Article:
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Annales Geophysicae An interactive open-access journal of the European Geosciences Union
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Volume 27, issue 7
Ann. Geophys., 27, 2675–2684, 2009
https://doi.org/10.5194/angeo-27-2675-2009
© Author(s) 2009. This work is distributed under
the Creative Commons Attribution 3.0 License.

Special issue: 12th International Symposium on Equatorial Aeronomy...

Ann. Geophys., 27, 2675–2684, 2009
https://doi.org/10.5194/angeo-27-2675-2009
© Author(s) 2009. This work is distributed under
the Creative Commons Attribution 3.0 License.

  06 Jul 2009

06 Jul 2009

Radar cross sections for mesospheric echoes at Jicamarca

G. A. Lehmacher1, E. Kudeki2, A. Akgiray2, L. Guo1, P. Reyes2, and J. Chau3 G. A. Lehmacher et al.
  • 1Department of Physics and Astronomy, Clemson University, Clemson, SC, USA
  • 2Coordinated Science Laboratory, University of Illinois, Urbana-Champaign, IL, USA
  • 3Observatorio de Radio de Jicamarca, Instituto Geofisico del Perú, Lima, Peru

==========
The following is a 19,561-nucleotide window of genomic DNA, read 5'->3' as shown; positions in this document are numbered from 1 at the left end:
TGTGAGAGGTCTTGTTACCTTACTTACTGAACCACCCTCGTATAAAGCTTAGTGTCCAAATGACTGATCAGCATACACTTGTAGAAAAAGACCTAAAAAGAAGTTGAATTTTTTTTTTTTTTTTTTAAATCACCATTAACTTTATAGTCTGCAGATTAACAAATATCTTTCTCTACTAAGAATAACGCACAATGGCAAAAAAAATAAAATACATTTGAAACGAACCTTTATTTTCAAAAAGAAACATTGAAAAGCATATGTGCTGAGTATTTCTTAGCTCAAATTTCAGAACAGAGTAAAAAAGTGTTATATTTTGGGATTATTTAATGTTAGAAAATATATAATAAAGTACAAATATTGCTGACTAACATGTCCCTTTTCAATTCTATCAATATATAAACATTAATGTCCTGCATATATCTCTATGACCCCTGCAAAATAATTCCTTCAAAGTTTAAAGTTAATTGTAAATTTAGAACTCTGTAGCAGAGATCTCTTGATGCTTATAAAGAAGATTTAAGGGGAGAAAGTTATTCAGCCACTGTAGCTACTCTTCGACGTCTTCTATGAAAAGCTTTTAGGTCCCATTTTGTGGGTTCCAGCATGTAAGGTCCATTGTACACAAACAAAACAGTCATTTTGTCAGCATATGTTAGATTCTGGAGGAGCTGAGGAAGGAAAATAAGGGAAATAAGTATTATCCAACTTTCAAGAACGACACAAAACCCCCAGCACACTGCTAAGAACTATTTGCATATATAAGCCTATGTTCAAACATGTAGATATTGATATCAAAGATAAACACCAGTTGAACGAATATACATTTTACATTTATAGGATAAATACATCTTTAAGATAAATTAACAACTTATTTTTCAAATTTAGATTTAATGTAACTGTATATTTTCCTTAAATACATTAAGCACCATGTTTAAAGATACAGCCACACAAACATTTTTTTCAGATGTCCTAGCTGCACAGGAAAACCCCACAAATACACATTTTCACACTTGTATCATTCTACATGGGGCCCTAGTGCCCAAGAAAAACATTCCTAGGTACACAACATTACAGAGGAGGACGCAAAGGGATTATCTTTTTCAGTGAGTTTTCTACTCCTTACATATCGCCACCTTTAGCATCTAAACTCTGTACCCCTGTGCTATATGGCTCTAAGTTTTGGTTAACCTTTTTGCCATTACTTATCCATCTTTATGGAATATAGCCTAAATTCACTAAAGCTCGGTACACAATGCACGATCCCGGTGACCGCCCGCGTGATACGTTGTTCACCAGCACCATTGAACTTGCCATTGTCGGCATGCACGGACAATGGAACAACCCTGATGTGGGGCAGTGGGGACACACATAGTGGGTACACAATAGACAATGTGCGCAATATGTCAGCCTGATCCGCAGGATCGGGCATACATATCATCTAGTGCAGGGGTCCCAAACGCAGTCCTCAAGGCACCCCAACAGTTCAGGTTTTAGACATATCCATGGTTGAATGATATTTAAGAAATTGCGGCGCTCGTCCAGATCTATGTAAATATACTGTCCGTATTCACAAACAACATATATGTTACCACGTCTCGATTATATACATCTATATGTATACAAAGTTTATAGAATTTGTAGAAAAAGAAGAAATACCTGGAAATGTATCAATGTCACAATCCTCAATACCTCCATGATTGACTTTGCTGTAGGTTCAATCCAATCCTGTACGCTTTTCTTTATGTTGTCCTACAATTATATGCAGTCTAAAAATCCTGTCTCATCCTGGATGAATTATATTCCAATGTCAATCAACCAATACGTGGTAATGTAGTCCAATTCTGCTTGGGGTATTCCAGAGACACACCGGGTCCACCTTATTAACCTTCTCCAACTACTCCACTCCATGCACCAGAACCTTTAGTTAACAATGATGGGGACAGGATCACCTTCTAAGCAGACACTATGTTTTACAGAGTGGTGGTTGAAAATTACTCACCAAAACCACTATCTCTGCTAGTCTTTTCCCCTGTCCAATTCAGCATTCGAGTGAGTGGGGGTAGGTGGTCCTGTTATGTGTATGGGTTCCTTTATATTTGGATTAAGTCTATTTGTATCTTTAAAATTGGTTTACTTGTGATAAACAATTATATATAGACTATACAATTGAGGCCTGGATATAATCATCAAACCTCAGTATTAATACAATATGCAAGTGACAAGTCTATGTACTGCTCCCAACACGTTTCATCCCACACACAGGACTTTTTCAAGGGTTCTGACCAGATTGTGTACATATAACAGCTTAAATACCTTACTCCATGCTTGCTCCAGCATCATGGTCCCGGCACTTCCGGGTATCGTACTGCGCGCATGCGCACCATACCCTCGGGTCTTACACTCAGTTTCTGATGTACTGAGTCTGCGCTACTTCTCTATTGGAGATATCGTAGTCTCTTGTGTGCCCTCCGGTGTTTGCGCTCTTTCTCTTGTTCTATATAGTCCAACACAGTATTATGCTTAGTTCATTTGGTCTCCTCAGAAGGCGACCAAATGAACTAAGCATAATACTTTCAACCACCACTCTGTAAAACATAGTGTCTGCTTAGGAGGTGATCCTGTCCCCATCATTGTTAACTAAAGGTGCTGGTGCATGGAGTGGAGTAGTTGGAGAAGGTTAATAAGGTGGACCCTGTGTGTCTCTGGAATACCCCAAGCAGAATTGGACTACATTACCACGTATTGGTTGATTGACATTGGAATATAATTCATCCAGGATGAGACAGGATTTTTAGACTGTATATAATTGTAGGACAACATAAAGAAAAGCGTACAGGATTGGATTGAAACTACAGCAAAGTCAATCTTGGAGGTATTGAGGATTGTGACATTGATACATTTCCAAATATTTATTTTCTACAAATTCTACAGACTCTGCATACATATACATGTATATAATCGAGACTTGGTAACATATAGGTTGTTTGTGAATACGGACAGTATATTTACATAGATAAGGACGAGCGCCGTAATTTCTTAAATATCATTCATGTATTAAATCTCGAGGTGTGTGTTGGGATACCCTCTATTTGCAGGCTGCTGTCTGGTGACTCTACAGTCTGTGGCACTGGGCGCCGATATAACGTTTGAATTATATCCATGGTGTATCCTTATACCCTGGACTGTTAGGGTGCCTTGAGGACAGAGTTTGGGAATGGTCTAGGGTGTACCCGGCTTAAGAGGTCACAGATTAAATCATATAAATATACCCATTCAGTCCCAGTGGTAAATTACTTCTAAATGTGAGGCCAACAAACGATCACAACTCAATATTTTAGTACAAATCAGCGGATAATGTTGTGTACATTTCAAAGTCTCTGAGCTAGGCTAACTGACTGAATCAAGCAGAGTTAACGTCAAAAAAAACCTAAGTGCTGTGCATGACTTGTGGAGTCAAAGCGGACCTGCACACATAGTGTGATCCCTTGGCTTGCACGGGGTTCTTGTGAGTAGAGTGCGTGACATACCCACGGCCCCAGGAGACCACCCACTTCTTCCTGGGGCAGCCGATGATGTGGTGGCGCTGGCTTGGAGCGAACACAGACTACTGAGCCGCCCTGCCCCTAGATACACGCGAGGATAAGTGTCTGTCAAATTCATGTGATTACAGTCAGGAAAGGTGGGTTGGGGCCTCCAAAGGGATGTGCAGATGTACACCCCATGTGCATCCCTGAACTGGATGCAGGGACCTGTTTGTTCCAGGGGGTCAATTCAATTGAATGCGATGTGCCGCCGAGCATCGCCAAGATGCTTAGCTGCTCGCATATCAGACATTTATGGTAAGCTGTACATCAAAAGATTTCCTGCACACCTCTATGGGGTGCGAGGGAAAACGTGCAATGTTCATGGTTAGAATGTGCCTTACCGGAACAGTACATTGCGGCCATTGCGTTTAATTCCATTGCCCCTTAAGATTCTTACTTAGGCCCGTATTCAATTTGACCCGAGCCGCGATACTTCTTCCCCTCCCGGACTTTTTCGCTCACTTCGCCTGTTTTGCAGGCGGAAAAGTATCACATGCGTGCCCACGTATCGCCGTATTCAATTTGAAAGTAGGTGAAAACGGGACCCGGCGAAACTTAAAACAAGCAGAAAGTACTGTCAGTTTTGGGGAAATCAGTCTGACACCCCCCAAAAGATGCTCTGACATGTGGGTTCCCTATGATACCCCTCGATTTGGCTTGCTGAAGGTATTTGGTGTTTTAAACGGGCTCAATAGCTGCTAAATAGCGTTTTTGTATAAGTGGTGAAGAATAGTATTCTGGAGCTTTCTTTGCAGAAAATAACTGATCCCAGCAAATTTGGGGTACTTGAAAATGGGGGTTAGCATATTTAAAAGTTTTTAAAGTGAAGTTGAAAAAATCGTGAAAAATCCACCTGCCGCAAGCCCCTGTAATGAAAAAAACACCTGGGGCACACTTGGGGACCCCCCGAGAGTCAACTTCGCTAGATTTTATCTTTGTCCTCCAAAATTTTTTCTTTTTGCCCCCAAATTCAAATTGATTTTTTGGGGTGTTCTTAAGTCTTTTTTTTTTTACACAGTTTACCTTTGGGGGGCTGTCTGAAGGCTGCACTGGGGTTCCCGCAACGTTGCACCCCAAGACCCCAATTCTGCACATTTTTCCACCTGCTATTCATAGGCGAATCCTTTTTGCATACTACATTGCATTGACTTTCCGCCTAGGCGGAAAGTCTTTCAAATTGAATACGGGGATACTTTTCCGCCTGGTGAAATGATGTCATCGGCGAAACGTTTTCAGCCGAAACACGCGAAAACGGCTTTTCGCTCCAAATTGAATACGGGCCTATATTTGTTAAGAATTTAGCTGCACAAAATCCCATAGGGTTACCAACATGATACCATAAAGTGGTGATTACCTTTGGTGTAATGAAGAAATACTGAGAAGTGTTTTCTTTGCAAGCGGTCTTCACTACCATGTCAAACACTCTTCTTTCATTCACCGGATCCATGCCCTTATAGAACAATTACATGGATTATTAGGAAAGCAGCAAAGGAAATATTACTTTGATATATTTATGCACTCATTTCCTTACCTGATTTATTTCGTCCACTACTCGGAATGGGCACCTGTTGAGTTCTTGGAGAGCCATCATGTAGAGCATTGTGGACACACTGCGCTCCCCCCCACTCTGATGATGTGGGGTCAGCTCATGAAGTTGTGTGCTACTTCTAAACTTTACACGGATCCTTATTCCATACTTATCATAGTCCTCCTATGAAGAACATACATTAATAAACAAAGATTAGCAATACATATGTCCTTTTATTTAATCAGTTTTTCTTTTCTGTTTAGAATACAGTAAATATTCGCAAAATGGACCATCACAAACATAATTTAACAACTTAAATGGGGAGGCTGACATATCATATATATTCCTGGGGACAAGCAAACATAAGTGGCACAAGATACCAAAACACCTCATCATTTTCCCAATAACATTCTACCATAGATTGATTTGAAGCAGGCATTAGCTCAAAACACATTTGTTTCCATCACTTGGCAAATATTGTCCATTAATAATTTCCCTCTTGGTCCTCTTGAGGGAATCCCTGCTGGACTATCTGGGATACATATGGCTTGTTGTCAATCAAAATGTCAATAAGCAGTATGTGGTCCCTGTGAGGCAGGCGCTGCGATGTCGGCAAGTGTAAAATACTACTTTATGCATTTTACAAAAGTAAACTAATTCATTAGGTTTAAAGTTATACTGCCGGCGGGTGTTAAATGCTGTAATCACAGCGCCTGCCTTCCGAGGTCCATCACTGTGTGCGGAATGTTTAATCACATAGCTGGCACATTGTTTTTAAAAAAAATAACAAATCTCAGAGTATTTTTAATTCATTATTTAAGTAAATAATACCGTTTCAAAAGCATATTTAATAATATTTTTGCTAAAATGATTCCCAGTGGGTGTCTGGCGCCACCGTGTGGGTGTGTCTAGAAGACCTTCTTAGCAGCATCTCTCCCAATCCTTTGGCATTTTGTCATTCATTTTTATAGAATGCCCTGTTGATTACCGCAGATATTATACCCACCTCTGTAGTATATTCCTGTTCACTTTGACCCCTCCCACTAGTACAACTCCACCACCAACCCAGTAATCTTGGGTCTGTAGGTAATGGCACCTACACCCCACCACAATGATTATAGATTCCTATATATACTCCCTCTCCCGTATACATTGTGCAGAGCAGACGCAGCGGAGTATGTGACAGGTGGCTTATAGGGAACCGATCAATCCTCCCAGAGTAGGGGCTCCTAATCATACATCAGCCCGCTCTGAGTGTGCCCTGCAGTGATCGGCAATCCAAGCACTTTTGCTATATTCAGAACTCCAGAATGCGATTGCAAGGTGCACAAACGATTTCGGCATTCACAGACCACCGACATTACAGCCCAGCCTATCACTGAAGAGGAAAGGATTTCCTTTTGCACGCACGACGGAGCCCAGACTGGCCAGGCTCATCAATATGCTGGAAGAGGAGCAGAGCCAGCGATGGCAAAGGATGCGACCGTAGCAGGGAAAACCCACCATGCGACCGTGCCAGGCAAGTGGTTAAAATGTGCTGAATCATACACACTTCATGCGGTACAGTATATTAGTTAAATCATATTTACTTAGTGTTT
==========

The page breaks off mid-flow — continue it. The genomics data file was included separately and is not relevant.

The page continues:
Abstract. Radar cross sections (RCS) of mesospheric layers at 50 MHz observed at Jicamarca, Peru, range from 10−18 to 10−16 m−1, three orders of magnitudes smaller than cross sections reported for polar mesospheric winter echoes during solar proton events and six orders of magnitude smaller than polar mesospheric summer echoes. Large RCS are found in thick layers around 70 km that also show wide radar spectra, which is interpreted as turbulent broadening. For typical atmospheric and ionospheric conditions, volume scattering RCS for stationary, homogeneous, isotropic turbulence at 3 m are also in the range 10−18 to 10−16 m−1, in reasonable agreement with measurements. Moreover, theory predicts maximum cross sections around 70 km, also in agreement with observations. Theoretical values are still a matter of order-of-magnitude estimation, since the Bragg scale of 3 m is near or inside the viscous subrange, where the form of the turbulence spectrum is not well known. In addition, steep electron density gradients can increase cross-sections significantly. For thin layers with large RCS and narrow spectra, isotropic turbulence theory fails and scattering or reflection from anisotropic irregularities may gain relevance.

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